As the dust settles following the Black Friday and Cyber Monday madness, now is the time customers start to complain.
New research reveals that almost three out of four customers that use social media to complain to a company get a response within 24 hours. This compares with just 40 per cent of those who choose to complain via more traditional methods like email or letter. If you need your complaint resolved super quick, 39 per cent of social media ‘moaners’ get a response within an hour, compared to 19 per cent of those using the ‘official route’.
Social shaming is popular among the under 25s with over a third claiming they use social media to lodge complaints with companies if they are unhappy – for 16 per cent of these it’s their first port of call.
For those that use social media to raise a grievance, 57 per cent quite rightly claim it’s the quickest way to get a response. A further 40 per cent say it’s cheaper and quicker than calling customer services and 35 per cent do not think companies make it easy to complain through other channels. One in four do not have time to write letters of complaint and 19 per cent of social media ‘moaners’ think it’s a great way to jump the complaints queue.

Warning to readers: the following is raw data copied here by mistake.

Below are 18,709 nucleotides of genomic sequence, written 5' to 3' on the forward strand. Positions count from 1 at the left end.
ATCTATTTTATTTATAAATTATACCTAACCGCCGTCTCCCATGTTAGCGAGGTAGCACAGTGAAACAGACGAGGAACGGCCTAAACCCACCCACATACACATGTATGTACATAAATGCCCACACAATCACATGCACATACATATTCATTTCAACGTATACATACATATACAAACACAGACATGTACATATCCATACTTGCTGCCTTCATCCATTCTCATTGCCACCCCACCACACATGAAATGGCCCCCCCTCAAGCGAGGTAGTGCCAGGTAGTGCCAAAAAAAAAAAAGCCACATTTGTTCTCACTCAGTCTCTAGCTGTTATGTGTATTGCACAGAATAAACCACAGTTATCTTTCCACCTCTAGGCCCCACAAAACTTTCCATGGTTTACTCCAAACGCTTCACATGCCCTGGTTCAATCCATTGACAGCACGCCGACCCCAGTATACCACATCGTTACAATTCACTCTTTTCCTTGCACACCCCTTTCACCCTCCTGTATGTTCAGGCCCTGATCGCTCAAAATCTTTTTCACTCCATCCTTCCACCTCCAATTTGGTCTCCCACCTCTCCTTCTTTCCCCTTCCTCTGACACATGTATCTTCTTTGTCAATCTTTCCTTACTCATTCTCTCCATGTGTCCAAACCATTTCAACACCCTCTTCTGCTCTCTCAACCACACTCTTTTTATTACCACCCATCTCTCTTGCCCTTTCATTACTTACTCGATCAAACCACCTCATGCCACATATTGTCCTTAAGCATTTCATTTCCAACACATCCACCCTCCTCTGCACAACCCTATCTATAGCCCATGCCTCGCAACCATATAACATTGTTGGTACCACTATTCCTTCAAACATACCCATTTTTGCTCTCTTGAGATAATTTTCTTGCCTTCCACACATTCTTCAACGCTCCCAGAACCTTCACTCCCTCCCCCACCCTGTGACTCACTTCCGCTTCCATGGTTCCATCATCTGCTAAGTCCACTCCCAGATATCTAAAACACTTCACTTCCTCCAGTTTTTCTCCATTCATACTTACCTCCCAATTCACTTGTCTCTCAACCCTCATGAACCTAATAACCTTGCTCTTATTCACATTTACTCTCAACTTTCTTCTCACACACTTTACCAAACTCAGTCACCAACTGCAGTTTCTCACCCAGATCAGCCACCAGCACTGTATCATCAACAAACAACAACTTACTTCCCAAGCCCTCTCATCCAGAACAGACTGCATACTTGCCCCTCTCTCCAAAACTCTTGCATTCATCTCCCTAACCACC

The most popular channel for complaints is Facebook with almost one in five using this channel. Just one in ten take to Twitter; maybe 140 characters just isn’t enough complaint space. When it comes to the frequency of complaints, 24 per cent have complained on social media up to five times in the past 12 months.
Hannah Maundrell, Editor in Chief of money.co.uk comments; “Complaining over social media seems to be the quickest way to get your problem sorted. Wrong doings are exposed and companies want to be seen fixing them fast. This isn’t right: all complaints should be treated equal and have the same amount of man power behind them no matter how they’re lodged. Organisations really need to address their customer service priorities and create a level playing field for all customers. It’s not fair that people not using social media are losing out.
“You can’t blame anyone for social shaming, understandably people just want their issue sorted as quickly as possible. If you need help quickly or haven’t had any joy calling or writing it’s definitely worth a try. Companies clearly need to up their game if they don’t want frustrated customers to shout about their problems publically.”